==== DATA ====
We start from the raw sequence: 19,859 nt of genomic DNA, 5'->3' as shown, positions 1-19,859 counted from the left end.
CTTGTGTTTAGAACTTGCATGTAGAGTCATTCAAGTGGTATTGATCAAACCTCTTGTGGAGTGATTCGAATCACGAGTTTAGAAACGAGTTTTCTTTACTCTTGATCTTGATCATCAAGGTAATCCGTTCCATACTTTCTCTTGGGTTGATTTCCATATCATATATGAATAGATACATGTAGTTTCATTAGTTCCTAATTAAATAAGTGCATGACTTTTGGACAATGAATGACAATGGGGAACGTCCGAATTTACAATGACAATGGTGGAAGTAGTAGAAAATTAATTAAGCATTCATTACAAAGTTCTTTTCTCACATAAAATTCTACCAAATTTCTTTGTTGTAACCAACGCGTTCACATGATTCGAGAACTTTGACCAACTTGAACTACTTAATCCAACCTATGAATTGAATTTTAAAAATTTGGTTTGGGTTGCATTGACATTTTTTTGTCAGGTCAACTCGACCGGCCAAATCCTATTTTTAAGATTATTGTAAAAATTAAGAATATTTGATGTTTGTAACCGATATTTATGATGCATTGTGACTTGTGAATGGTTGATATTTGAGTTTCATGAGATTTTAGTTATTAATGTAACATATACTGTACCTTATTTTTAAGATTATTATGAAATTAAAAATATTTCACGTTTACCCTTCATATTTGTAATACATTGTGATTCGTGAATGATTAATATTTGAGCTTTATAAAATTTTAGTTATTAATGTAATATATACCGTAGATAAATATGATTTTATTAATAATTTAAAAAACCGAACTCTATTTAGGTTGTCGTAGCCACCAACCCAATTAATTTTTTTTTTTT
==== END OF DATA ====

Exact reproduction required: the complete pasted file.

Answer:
We start from the raw sequence: 19,859 nt of genomic DNA, 5'->3' as shown, positions 1-19,859 counted from the left end.
CTTGTGTTTAGAACTTGCATGTAGAGTCATTCAAGTGGTATTGATCAAACCTCTTGTGGAGTGATTCGAATCACGAGTTTAGAAACGAGTTTTCTTTACTCTTGATCTTGATCATCAAGGTAATCCGTTCCATACTTTCTCTTGGGTTGATTTCCATATCATATATGAATAGATACATGTAGTTTCATTAGTTCCTAATTAAATAAGTGCATGACTTTTGGACAATGAATGACAATGGGGAACGTCCGAATTTACAATGACAATGGTGGAAGTAGTAGAAAATTAATTAAGCATTCATTACAAAGTTCTTTTCTCACATAAAATTCTACCAAATTTCTTTGTTGTAACCAACGCGTTCACATGATTCGAGAACTTTGACCAACTTGAACTACTTAATCCAACCTATGAATTGAATTTTAAAAATTTGGTTTGGGTTGCATTGACATTTTTTTGTCAGGTCAACTCGACCGGCCAAATCCTATTTTTAAGATTATTGTAAAAATTAAGAATATTTGATGTTTGTAACCGATATTTATGATGCATTGTGACTTGTGAATGGTTGATATTTGAGTTTCATGAGATTTTAGTTATTAATGTAACATATACTGTACCTTATTTTTAAGATTATTATGAAATTAAAAATATTTCACGTTTACCCTTCATATTTGTAATACATTGTGATTCGTGAATGATTAATATTTGAGCTTTATAAAATTTTAGTTATTAATGTAATATATACCGTAGATAAATATGATTTTATTAATAATTTAAAAAACCGAACTCTATTTAGGTTGTCGTAGCCACCAACCCAATTAATTTTTTTTTTTT